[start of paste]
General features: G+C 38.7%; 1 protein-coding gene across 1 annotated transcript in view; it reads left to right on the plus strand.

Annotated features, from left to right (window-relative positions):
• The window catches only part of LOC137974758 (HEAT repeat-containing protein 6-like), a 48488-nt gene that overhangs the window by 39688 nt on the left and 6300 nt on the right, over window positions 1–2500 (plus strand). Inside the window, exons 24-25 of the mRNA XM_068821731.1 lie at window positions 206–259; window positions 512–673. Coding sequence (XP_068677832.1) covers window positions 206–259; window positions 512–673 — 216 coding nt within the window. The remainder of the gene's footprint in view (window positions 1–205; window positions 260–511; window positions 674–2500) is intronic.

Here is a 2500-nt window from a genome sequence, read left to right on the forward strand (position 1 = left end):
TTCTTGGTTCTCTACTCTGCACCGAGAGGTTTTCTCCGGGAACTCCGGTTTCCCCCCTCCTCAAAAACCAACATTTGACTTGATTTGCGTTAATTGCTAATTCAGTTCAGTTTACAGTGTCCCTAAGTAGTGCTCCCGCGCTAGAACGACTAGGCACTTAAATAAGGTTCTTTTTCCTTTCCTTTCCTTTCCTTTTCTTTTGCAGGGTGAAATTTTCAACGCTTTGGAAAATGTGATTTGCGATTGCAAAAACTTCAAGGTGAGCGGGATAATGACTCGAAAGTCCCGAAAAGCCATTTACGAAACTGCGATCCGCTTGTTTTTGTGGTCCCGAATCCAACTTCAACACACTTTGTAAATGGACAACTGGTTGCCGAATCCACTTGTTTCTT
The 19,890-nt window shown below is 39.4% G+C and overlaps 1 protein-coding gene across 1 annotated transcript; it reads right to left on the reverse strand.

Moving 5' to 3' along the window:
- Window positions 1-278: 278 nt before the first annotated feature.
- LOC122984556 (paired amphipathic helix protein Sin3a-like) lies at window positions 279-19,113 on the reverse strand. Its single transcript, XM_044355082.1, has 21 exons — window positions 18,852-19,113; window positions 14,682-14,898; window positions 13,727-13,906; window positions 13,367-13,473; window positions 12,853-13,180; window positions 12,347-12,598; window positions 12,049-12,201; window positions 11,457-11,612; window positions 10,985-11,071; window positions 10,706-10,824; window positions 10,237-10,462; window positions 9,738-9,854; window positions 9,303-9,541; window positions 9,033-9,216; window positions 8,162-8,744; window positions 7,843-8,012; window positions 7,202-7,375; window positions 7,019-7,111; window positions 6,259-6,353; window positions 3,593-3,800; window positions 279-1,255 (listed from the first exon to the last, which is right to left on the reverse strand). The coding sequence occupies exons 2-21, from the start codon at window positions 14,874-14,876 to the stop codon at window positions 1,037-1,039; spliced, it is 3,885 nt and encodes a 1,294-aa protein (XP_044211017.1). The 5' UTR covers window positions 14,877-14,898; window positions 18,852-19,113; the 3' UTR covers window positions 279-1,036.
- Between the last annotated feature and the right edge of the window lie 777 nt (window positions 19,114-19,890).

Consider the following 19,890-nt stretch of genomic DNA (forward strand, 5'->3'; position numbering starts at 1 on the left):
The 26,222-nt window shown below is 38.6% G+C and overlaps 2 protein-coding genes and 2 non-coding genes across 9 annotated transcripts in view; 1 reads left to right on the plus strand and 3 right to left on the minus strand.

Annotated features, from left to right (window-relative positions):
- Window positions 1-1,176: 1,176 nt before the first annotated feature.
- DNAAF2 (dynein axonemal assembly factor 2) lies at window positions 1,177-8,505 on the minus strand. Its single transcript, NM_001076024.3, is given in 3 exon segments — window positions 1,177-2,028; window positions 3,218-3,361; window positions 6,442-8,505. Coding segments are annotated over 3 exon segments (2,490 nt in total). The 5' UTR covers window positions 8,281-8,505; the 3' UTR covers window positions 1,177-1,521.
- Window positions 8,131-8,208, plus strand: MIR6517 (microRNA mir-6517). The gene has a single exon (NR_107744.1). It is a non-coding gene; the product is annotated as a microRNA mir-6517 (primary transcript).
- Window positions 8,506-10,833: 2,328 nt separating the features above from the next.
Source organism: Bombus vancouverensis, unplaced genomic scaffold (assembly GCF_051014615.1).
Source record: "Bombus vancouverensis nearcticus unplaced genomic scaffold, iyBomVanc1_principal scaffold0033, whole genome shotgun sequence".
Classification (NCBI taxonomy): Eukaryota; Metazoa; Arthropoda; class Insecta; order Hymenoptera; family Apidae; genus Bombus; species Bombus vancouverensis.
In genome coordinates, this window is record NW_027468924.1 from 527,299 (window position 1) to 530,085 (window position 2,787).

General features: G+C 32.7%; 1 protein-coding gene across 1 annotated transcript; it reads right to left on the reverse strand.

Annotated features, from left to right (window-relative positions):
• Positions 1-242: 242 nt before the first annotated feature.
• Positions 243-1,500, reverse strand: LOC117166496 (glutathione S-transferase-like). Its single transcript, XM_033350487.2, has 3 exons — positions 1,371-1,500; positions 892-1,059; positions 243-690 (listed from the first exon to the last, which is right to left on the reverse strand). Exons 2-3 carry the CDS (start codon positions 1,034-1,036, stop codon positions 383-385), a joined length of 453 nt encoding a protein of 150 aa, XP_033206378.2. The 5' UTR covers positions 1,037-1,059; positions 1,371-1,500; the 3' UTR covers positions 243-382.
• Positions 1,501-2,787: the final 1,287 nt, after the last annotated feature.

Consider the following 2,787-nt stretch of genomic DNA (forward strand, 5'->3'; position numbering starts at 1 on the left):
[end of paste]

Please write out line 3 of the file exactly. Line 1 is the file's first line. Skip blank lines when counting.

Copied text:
• The window catches only part of LOC137974758 (HEAT repeat-containing protein 6-like), a 48488-nt gene that overhangs the window by 39688 nt on the left and 6300 nt on the right, over window positions 1–2500 (plus strand). Inside the window, exons 24-25 of the mRNA XM_068821731.1 lie at window positions 206–259; window positions 512–673. Coding sequence (XP_068677832.1) covers window positions 206–259; window positions 512–673 — 216 coding nt within the window. The remainder of the gene's footprint in view (window positions 1–205; window positions 260–511; window positions 674–2500) is intronic.